My mind conjured up all sorts of scenarios. I thought about all the women I know who are battling breast cancer. Joyce came to mind. She recently had a mastectomy with breast cancer that was found at stage one. Another friend had a mastectomy and breast reconstruction because she had the genetic BRCA marker for the disease. Several years later, she discovered she had breast cancer.
I can’t afford the treatment anyway
The thought I’d never be able to afford the treatment if they did find something dawned on me. The discovery of the disease would send Rooster and me into bankruptcy. I couldn’t allow that to happen.
We’d worked so hard over the years to put a little money aside. I also started to consider my daily five-mile walk to hold off diabetes an enormous waste of time. What was the point if I now had to deal with cancer? These scary thoughts ran through my mind as I sat in the chair waiting.
What the technician said next
The technician came out and said the doctor wanted another picture. She explained the request for another picture didn’t mean I had a problem. The doctor only wanted to get a better look. I went back into the room and stood in front of the machine for another round of boob squashing in the plastic vice. They had to get my left breast flat as a pancake this time. (It wasn’t like it wasn’t smashed to a paper-thin consistency before.)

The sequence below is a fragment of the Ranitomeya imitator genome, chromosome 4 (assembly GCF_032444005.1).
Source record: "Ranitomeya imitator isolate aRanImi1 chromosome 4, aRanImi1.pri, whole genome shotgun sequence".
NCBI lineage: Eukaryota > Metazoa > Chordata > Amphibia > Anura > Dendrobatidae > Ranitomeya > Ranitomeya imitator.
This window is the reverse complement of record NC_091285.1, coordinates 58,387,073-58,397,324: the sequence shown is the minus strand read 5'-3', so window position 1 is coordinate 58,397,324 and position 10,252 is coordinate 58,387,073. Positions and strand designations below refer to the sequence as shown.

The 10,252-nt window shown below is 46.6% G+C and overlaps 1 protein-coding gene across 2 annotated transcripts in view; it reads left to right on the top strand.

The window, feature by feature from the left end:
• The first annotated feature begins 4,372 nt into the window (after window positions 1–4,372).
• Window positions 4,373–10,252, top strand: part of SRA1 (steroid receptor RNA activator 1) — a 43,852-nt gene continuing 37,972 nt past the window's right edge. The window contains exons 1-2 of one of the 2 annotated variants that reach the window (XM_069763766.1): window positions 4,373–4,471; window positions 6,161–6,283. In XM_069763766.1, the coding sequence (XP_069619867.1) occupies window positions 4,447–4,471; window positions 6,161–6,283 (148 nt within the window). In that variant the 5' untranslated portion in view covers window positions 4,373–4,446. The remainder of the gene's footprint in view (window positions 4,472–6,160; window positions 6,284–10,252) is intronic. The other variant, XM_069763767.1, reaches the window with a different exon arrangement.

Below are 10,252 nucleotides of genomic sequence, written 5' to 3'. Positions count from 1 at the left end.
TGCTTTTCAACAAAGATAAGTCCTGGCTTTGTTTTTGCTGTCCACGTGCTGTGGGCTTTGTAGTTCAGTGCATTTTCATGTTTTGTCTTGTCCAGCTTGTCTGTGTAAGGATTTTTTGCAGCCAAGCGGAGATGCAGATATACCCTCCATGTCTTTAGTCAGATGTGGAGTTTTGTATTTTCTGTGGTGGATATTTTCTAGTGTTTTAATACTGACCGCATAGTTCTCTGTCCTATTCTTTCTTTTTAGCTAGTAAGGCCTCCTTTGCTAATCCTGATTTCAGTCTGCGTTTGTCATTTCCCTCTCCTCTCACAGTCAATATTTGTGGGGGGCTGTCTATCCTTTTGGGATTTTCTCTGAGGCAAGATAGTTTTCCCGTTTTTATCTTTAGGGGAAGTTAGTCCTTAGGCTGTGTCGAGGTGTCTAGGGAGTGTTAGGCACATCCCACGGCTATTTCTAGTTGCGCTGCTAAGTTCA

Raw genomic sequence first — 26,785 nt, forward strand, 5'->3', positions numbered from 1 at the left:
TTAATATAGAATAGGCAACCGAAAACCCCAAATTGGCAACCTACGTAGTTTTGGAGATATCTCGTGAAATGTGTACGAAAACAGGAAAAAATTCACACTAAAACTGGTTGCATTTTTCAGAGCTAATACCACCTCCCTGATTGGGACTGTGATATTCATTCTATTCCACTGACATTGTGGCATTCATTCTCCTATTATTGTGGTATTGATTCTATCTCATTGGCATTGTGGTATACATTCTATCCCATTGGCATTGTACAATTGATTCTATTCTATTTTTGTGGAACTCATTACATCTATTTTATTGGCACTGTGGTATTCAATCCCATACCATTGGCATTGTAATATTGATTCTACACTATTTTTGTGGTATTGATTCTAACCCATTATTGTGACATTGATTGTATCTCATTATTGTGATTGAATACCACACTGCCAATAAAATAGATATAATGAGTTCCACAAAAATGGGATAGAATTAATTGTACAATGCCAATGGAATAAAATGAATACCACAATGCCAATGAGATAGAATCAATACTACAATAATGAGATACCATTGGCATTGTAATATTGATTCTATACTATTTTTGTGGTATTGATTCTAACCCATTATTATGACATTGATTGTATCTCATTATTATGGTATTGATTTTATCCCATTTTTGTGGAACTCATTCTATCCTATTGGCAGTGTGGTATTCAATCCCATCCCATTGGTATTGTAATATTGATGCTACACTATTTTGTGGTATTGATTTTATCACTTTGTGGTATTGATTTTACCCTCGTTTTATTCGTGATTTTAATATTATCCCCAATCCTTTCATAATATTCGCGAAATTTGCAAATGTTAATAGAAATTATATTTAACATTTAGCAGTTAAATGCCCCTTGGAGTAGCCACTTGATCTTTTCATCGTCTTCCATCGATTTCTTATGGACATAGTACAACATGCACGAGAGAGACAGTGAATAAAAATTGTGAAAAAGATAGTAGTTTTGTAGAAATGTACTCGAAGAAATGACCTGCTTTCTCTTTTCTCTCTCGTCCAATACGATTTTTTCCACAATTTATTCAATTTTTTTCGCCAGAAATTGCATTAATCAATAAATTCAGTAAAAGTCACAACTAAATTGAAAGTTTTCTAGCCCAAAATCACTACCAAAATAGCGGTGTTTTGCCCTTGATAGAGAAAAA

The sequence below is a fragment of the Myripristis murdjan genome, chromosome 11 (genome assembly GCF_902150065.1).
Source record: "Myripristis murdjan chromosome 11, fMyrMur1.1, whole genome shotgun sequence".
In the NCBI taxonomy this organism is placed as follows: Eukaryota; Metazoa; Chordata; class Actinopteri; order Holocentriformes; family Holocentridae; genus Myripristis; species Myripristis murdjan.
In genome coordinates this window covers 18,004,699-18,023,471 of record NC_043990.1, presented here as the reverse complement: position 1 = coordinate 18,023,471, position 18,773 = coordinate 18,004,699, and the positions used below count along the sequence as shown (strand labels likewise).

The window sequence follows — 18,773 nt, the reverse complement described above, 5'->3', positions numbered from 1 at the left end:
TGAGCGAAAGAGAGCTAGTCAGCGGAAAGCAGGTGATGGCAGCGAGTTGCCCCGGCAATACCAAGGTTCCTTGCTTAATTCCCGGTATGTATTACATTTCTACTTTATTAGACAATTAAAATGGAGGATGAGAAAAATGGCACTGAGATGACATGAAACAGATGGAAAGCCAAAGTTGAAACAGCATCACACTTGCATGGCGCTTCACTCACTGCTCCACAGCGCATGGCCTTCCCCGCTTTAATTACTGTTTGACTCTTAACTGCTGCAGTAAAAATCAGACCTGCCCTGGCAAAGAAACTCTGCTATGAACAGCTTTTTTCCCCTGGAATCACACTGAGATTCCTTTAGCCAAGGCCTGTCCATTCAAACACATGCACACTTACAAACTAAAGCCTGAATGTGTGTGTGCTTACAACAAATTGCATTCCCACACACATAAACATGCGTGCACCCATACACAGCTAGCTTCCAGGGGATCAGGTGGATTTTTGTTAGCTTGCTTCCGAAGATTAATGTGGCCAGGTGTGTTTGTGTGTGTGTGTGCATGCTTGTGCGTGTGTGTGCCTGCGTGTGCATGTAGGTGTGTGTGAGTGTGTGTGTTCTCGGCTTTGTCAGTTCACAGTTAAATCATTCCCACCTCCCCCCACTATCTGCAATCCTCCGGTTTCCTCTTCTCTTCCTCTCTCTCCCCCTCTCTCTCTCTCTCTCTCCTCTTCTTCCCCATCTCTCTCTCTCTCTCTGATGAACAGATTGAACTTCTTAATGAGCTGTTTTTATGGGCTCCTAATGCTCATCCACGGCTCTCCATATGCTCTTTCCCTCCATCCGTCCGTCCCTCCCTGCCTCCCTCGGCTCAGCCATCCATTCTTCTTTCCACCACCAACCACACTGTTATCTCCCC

So I did the boob scrunching a second time
The next step in the process was for me to take a seat and wait a second time. This time I didn’t dwell on the negative. My eye focused on the two pictures hanging on the wall. The first picture was of a woman in a long flowing green gown, the second painting was of a woman dressed in a white gown. The women looked strong and courageous as they were placed against what appeared to be stormy backgrounds.